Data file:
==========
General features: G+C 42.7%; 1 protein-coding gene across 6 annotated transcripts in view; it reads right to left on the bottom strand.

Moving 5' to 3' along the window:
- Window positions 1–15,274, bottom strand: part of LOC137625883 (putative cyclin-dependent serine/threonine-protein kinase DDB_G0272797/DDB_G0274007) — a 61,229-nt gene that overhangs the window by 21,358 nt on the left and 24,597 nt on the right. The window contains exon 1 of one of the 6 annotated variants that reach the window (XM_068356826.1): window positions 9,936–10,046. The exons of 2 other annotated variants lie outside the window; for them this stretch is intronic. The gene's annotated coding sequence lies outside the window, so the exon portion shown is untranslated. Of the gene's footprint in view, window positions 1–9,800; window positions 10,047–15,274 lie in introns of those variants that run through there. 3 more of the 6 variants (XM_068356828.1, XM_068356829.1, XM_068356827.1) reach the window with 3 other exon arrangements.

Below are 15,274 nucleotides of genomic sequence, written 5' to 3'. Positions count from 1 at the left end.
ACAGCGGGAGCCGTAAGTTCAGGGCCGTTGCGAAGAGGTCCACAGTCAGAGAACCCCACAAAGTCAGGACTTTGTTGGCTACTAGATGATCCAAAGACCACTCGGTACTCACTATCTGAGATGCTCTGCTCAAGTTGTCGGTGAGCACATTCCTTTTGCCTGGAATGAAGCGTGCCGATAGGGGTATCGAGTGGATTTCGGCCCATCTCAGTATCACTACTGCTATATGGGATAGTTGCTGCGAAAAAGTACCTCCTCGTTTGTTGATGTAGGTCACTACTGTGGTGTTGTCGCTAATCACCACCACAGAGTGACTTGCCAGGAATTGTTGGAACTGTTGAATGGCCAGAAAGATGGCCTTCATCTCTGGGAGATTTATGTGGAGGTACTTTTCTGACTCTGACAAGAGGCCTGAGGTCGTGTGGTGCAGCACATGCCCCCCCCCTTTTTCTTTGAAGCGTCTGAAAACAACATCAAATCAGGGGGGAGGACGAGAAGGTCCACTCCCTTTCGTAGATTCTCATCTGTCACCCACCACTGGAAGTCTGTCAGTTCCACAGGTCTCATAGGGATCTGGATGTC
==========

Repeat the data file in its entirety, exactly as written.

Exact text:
General features: G+C 42.7%; 1 protein-coding gene across 6 annotated transcripts in view; it reads right to left on the bottom strand.

Moving 5' to 3' along the window:
- Window positions 1–15,274, bottom strand: part of LOC137625883 (putative cyclin-dependent serine/threonine-protein kinase DDB_G0272797/DDB_G0274007) — a 61,229-nt gene that overhangs the window by 21,358 nt on the left and 24,597 nt on the right. The window contains exon 1 of one of the 6 annotated variants that reach the window (XM_068356826.1): window positions 9,936–10,046. The exons of 2 other annotated variants lie outside the window; for them this stretch is intronic. The gene's annotated coding sequence lies outside the window, so the exon portion shown is untranslated. Of the gene's footprint in view, window positions 1–9,800; window positions 10,047–15,274 lie in introns of those variants that run through there. 3 more of the 6 variants (XM_068356828.1, XM_068356829.1, XM_068356827.1) reach the window with 3 other exon arrangements.

Below are 15,274 nucleotides of genomic sequence, written 5' to 3'. Positions count from 1 at the left end.
ACAGCGGGAGCCGTAAGTTCAGGGCCGTTGCGAAGAGGTCCACAGTCAGAGAACCCCACAAAGTCAGGACTTTGTTGGCTACTAGATGATCCAAAGACCACTCGGTACTCACTATCTGAGATGCTCTGCTCAAGTTGTCGGTGAGCACATTCCTTTTGCCTGGAATGAAGCGTGCCGATAGGGGTATCGAGTGGATTTCGGCCCATCTCAGTATCACTACTGCTATATGGGATAGTTGCTGCGAAAAAGTACCTCCTCGTTTGTTGATGTAGGTCACTACTGTGGTGTTGTCGCTAATCACCACCACAGAGTGACTTGCCAGGAATTGTTGGAACTGTTGAATGGCCAGAAAGATGGCCTTCATCTCTGGGAGATTTATGTGGAGGTACTTTTCTGACTCTGACAAGAGGCCTGAGGTCGTGTGGTGCAGCACATGCCCCCCCCCTTTTTCTTTGAAGCGTCTGAAAACAACATCAAATCAGGGGGGAGGACGAGAAGGTCCACTCCCTTTCGTAGATTCTCATCTGTCACCCACCACTGGAAGTCTGTCAGTTCCACAGGTCTCATAGGGATCTGGATGTC